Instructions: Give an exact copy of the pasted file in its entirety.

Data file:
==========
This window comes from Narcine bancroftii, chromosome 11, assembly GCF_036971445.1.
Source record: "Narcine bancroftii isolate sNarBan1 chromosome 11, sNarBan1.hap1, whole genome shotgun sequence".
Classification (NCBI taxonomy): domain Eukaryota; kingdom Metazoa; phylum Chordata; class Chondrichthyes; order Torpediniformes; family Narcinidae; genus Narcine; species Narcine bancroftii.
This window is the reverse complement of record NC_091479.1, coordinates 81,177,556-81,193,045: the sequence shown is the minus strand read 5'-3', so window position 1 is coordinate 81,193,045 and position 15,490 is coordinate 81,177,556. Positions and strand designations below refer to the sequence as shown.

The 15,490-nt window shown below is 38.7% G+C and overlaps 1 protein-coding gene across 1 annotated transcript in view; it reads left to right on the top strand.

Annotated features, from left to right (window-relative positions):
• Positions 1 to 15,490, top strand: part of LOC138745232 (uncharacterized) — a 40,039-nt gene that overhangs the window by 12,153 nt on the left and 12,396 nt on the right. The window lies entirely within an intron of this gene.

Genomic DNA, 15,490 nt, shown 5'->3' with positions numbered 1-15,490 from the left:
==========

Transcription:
This window comes from Narcine bancroftii, chromosome 11, assembly GCF_036971445.1.
Source record: "Narcine bancroftii isolate sNarBan1 chromosome 11, sNarBan1.hap1, whole genome shotgun sequence".
Classification (NCBI taxonomy): domain Eukaryota; kingdom Metazoa; phylum Chordata; class Chondrichthyes; order Torpediniformes; family Narcinidae; genus Narcine; species Narcine bancroftii.
This window is the reverse complement of record NC_091479.1, coordinates 81,177,556-81,193,045: the sequence shown is the minus strand read 5'-3', so window position 1 is coordinate 81,193,045 and position 15,490 is coordinate 81,177,556. Positions and strand designations below refer to the sequence as shown.

The 15,490-nt window shown below is 38.7% G+C and overlaps 1 protein-coding gene across 1 annotated transcript in view; it reads left to right on the top strand.

Annotated features, from left to right (window-relative positions):
• Positions 1 to 15,490, top strand: part of LOC138745232 (uncharacterized) — a 40,039-nt gene that overhangs the window by 12,153 nt on the left and 12,396 nt on the right. The window lies entirely within an intron of this gene.

Genomic DNA, 15,490 nt, shown 5'->3' with positions numbered 1-15,490 from the left: